The Golden Age science fiction publishing market was heavily geared toward magazines and short stories. And then suddenly, there was this huge demand for tons of novels. According to Andrew Liptak, this left many science fiction authors caught in a hard place: Many had come to depend on the large number of magazines on the market that would pay them for their work, and as readership declined, so too did the places in which to publish original fiction. The result was an innovative solution: repackage a number of preexisting short stories by adding to or rewriting portions of them to work together as a single story. This has its advantages; you get more narrative "payoff" with a collection of stories that also forms a single continuous meta-story than you do with a single over-arching novel — because each story has its own conclusion, and yet the story builds towards a bigger resolution. Fix-ups are a good, representative example of the transition that the publishing industry faced at the time, and how its authors adapted. Liptak says, "It's a lesson that's well-worth looking closely at, as the entire publishing industry faces new technological challenges and disruptions from the likes of self-publishing and micro-press platforms."
China

China's Arthur C. Clarke 187

Posted by timothy
from the visionaries-are-unevenly-distributed dept.
HughPickens.com writes Joshua Rothman has a very interesting article in The New Yorker about Liu Cixin, China's most popular science-fiction writer. The author of thirteen books has retained his day job as a computer engineer with a State-run power plant in a remote part of Shanxi province, because it helps him to stay grounded, enabling him to "gaze at the unblemished sky" as many of his co-workers do. In China, Cixin is about as famous as William Gibson in the United States and Cixin is often compared to Arthur C. Clarke, whom he cites as an influence. Rothman writes that American science fiction draws heavily on American culture, of course—the war for independence, the Wild West, film noir, sixties psychedelia—and so humanity's imagined future often looks a lot like America's past. For an American reader, one of the pleasures of reading Liu is that his stories draw on entirely different resources.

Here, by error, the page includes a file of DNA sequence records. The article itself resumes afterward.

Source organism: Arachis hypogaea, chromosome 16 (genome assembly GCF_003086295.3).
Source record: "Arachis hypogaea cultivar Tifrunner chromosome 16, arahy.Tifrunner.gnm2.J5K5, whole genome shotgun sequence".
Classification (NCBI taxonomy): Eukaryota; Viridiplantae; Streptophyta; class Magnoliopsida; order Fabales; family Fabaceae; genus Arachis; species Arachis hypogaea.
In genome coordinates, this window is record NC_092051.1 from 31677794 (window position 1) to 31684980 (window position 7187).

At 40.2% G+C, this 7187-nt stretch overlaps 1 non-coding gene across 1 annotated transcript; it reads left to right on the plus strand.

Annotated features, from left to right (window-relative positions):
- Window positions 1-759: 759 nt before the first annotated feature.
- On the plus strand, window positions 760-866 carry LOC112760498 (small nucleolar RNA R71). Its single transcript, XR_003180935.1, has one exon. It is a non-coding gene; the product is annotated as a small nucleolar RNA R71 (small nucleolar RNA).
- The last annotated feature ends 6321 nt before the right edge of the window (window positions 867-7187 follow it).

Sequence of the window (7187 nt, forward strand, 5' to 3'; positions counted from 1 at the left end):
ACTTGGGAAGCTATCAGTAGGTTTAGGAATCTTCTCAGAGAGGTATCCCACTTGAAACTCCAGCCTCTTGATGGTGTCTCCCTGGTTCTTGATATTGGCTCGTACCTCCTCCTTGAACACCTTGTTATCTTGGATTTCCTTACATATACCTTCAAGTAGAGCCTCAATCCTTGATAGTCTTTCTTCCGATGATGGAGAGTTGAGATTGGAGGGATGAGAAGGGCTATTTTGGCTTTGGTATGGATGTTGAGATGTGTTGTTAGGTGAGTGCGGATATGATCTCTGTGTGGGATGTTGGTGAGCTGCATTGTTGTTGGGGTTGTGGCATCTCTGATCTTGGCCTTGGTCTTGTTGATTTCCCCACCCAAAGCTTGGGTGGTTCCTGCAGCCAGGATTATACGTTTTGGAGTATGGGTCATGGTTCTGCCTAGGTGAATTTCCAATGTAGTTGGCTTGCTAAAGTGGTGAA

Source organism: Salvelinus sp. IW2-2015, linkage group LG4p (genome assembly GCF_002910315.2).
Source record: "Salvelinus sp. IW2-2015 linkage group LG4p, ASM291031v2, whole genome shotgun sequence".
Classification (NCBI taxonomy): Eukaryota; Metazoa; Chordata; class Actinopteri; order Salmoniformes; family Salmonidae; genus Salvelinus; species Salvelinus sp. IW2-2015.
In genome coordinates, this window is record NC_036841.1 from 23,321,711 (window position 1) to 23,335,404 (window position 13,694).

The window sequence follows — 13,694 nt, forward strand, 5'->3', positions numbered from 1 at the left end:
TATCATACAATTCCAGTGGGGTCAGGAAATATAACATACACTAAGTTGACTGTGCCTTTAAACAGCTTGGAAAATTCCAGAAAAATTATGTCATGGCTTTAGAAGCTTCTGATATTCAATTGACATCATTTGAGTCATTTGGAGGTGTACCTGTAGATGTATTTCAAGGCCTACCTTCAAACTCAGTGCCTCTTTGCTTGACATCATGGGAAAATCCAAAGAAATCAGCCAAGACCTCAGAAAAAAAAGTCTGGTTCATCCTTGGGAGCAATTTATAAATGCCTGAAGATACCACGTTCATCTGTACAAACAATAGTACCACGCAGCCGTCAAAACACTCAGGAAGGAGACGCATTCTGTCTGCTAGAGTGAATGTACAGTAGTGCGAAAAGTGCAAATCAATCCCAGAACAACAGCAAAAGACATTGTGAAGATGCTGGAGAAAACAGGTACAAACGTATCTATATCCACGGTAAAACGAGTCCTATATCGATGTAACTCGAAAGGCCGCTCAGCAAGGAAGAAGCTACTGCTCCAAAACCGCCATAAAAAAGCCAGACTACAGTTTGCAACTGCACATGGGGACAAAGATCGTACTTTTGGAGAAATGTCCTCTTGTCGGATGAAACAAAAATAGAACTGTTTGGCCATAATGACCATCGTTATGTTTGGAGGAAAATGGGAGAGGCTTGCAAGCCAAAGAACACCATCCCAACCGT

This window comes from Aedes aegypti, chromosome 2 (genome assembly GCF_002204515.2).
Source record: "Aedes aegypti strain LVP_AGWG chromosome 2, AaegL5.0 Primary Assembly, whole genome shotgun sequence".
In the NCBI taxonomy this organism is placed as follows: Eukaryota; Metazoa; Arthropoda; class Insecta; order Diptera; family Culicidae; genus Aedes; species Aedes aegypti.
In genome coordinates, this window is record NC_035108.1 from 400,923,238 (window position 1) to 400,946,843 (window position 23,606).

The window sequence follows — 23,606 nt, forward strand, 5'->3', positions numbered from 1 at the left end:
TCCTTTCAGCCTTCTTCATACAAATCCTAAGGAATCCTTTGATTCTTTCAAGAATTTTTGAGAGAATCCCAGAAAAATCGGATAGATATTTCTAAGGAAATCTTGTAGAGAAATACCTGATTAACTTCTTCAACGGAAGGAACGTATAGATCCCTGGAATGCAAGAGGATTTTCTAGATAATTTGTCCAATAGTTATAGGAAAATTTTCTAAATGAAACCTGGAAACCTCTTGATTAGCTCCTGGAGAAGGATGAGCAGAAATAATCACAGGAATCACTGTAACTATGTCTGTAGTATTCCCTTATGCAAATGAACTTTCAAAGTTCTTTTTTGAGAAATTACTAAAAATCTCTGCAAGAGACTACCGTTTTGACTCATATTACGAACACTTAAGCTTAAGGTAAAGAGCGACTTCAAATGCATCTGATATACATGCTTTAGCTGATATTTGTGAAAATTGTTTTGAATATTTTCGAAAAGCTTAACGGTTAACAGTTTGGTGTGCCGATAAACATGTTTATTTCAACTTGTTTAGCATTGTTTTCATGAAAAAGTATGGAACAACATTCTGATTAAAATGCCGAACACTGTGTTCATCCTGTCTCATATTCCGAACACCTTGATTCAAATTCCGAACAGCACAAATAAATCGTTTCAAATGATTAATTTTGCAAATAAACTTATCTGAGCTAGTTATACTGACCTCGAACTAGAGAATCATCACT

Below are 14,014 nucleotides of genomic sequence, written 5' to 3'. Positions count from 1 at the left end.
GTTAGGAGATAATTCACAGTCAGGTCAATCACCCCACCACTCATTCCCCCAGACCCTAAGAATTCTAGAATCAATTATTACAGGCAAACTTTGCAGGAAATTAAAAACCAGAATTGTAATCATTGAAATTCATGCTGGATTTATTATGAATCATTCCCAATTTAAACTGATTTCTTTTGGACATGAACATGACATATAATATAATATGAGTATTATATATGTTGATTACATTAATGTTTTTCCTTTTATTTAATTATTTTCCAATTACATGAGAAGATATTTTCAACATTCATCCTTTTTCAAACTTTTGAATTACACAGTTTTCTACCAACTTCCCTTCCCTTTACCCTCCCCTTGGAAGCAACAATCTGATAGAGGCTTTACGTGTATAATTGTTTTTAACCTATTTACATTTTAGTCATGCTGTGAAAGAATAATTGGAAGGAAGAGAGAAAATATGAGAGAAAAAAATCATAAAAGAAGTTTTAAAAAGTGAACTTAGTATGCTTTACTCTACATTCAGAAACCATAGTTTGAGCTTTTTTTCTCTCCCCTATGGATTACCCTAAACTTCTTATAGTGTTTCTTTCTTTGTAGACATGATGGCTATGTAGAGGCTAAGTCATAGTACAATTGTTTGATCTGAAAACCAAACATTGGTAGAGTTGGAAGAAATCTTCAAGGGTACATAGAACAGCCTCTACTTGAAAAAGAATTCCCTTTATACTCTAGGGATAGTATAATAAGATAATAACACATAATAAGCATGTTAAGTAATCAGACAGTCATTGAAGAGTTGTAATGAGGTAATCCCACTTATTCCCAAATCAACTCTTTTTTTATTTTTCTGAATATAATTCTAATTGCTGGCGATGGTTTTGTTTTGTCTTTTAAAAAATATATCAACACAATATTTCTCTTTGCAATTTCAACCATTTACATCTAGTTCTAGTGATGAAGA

For example, in The Wages of Humanity, visitors from space demand the redistribution of Earth's wealth, and explain that runaway capitalism almost destroyed their civilization. In Taking Care of Gods, the hyper-advanced aliens who, billions of years ago, engineered life on Earth descend from their spaceships; they turn out to be little old men with canes and long, white beards. "We hope that you will feel a sense of filial duty towards your creators and take us in," they say. "I doubt that any Western sci-fi writer has so thoroughly explored the theme of filial piety," writes Rothman. In another story, The Devourer, a character asks, "What is civilization? Civilization is devouring, ceaselessly eating, endlessly expanding." But you can't expand forever; perhaps it would be better, another character suggests, to establish a "self-sufficient, introspective civilization." "At the core of Liu's sensibility," concludes Rothamn, "is a philosophical interest in the problem of limits. How should we react to the inherent limitations of life? Should we push against them or acquiesce?"